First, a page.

Websites 101: How can you use your website to convert leads?

So your marketing efforts are working, and you’ve cleared the first hurdle: your customer has arrived at your website!

In an earlier article[link to customer journey article], we covered the basics of your customer journey. This includes things like ensuring your website is functioning as it should, keeping your bounce rate low, and keeping navigation simple.

In this article, we’re going to assume you’ve already covered these bases, and you’re ready to start converting those leads.

There are three major factors that can mean the difference between a sale and an abandoned shopping cart. 

  • Credibility. Your social media messaging might be slick, but an unprofessional website design can dismantle those efforts in a second. Customers will expect to see the same colours, themes, and style that they’re used to from previous touchpoints with your brand. We’re reassured by recognisability and familiarity. If it’s totally different or off-brand (e.g. varying fonts, lower quality images), you’ll throw them off, making them feel unsure about purchasing. 

Whether consciously or not, we’re always looking for markers of trustworthiness with websites. Because we’re so used to looking at them, missing markers of credible businesses (like phone numbers and business addresses) are noticeable. Make sure you include some way of contacting you in the real world. A privacy policy is also important for informing visitors of what you’re doing with their data.

  • Create immersive product experiences. The world wide web has replaced many things, but sensorial experience is not one of them. You can’t hold a pair of trainers in your hand and smell the leather online. You can’t feel the weight of a watch or the softness of a jumper. 

Website designers have to come up with creative ways to generate excitement and emotional buy-in. One of these is with heavy use of imagery and video. High quality, close-up photographic shots can help us to experience the detail of a product, whether it’s finish, stitching, texture, or shine.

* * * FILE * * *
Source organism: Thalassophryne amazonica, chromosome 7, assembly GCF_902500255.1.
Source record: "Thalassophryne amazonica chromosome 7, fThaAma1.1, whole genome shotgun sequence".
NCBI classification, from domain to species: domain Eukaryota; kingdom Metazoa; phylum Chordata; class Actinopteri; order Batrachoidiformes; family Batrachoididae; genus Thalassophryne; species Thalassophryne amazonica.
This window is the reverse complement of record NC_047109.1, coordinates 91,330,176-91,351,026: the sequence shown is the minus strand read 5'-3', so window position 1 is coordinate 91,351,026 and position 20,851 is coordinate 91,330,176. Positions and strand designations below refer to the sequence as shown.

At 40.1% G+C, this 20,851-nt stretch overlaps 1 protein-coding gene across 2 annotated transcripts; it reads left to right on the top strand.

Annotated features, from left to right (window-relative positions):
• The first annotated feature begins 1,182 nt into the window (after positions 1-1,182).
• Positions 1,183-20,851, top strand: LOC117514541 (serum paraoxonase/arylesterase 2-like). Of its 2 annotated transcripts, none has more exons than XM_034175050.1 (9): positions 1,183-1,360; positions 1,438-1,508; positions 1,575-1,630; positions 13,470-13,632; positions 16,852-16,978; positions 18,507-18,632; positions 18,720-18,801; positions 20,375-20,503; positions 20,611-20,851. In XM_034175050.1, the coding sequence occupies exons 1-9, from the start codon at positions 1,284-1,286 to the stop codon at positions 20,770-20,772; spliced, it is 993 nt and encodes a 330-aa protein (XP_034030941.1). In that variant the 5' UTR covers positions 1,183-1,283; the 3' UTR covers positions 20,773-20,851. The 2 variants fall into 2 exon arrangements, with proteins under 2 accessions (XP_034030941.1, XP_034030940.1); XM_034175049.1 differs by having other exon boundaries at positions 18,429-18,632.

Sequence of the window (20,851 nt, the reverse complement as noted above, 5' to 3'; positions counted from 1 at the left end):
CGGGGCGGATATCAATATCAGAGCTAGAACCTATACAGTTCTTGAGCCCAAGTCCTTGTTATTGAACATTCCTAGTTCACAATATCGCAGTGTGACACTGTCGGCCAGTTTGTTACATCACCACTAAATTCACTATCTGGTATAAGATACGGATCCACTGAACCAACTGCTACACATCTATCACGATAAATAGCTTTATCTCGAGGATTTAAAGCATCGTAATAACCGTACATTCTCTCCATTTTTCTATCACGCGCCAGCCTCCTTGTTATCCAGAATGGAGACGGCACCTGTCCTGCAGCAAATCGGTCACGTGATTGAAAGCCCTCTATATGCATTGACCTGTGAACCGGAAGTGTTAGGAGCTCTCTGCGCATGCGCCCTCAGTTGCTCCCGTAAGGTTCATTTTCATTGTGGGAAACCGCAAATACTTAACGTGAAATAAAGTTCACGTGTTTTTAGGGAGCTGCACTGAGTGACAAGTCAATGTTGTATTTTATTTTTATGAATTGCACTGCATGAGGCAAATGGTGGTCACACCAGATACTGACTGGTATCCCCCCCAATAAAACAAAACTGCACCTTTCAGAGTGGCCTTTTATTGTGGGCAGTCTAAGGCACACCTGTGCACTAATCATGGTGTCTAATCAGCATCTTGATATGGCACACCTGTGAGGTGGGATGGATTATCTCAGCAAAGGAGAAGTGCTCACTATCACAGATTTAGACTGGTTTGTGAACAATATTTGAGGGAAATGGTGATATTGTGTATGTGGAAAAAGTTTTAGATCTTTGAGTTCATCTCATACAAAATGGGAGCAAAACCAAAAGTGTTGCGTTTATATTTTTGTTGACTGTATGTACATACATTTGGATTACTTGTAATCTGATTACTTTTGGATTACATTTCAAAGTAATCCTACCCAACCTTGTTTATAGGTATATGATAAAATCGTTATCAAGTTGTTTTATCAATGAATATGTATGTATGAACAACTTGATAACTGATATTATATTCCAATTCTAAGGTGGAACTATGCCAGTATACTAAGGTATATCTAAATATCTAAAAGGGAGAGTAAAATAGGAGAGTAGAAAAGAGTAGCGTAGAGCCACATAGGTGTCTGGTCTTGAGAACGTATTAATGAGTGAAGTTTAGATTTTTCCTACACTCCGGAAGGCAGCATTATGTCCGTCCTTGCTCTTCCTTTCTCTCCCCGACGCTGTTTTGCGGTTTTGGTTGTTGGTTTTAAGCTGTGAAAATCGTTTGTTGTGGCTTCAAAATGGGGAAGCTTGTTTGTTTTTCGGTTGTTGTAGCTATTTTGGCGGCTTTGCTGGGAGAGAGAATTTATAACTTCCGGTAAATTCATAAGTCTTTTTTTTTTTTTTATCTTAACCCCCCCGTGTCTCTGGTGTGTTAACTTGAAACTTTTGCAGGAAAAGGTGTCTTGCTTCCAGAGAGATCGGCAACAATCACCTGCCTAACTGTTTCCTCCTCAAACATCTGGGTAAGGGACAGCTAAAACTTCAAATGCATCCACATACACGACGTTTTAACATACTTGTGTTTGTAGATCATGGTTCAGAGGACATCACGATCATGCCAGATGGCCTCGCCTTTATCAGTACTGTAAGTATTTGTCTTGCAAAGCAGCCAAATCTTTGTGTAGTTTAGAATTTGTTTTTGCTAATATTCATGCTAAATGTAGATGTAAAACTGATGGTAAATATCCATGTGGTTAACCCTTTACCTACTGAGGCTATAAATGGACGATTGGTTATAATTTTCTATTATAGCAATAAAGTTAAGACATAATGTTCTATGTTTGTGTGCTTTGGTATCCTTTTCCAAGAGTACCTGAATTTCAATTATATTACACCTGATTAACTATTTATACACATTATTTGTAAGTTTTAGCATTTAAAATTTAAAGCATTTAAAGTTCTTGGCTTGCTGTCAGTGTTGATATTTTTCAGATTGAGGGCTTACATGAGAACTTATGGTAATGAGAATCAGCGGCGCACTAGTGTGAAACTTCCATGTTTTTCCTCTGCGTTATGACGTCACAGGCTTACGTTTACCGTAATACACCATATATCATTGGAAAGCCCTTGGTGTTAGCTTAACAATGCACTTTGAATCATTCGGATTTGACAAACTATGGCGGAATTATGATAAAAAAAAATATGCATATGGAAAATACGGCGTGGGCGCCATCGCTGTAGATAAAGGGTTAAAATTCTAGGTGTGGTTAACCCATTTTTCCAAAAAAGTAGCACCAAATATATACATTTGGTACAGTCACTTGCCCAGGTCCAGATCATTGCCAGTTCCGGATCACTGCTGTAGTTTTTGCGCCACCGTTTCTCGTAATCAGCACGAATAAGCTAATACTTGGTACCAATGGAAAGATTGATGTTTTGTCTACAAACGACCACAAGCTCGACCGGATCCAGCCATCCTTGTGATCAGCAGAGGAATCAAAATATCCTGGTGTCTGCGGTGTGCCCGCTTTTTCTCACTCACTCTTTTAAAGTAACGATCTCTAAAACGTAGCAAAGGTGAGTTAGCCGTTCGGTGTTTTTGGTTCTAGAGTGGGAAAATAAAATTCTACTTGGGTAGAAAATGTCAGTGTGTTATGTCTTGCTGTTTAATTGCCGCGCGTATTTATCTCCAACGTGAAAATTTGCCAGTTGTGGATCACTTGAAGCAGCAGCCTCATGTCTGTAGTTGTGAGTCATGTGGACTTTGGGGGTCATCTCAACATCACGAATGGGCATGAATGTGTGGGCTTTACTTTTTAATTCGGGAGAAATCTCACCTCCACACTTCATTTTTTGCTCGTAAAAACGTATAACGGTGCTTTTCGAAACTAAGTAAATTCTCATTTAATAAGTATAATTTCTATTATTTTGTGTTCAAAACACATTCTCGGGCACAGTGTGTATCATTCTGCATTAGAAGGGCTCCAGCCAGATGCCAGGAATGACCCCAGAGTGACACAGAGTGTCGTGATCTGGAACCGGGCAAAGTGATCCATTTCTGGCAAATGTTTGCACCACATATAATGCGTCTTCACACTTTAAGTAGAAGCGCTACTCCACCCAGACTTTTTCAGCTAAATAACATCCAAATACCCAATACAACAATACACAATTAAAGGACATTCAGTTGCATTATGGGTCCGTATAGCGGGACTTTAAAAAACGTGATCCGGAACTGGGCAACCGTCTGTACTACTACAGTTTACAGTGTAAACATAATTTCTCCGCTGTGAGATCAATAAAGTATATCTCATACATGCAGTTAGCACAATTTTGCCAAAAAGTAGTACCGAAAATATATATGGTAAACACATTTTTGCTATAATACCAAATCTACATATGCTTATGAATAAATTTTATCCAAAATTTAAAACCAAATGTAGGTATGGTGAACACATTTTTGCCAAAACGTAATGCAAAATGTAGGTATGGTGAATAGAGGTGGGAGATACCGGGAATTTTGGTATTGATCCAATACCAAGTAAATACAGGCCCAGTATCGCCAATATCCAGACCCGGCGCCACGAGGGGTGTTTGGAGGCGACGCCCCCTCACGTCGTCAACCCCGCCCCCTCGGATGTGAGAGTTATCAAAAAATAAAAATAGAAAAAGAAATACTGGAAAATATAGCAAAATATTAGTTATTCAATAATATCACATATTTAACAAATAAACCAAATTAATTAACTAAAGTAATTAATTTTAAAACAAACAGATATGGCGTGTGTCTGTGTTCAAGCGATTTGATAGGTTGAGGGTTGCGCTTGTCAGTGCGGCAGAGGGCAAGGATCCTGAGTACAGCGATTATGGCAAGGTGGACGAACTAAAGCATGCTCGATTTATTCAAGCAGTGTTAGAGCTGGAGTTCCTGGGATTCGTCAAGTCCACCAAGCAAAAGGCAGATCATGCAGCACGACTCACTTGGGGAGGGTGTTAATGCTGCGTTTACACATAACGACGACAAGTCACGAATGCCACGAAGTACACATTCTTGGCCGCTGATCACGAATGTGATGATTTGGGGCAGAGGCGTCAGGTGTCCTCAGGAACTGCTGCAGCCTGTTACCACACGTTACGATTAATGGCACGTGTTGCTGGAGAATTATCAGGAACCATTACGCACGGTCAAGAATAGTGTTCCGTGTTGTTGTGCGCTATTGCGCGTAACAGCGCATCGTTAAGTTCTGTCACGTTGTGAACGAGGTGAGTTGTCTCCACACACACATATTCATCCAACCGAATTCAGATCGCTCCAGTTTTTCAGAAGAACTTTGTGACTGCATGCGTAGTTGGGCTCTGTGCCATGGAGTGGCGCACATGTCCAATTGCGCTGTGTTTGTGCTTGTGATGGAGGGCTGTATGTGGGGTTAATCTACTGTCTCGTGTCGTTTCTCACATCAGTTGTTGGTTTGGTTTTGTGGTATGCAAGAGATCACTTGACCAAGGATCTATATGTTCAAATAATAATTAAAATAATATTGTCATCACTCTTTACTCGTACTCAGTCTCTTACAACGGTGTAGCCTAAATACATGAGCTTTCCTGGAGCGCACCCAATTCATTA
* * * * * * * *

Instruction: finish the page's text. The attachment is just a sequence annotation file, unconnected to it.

Augmented reality technology enables ‘virtual try-on’ experiences, where your customer can picture themselves with your product.  

Lastly, carefully consider the tone of voice of your website copy. What is your brand personality? How can you bring it out on the page? Think about what kind of language your target customers use, and how you can speak to them authentically and engagingly. Your website should speak to them as if it were a salesperson in-store.

  • ABC: Always Be Closing. This one’s more to do with classic sales techniques than website design. But the ultimate goal of your website is to sell. And your website design can help you execute this. 

ABC stands for Always Be Closing. Presumably, your marketing efforts are what have driven your customer to your website. Don’t stop selling now! Everything from your landing page copy to your product page to the final checkout stop should be reminding your customer why they should buy. Your copy needs to be concise yet compelling. See here for a few sales writing methods and models to keep your buyer committed. 

Although anyone can learn to build a website in WordPress or Squarespace, a professional eye is often needed to set your brand apart from the seas of DIY sites. Furthermore, although it’s relatively simple to learn, it’s also extremely time consuming.

For a helping hand in building an on-brand, polished looking website, speak to us at Slice of Pie.

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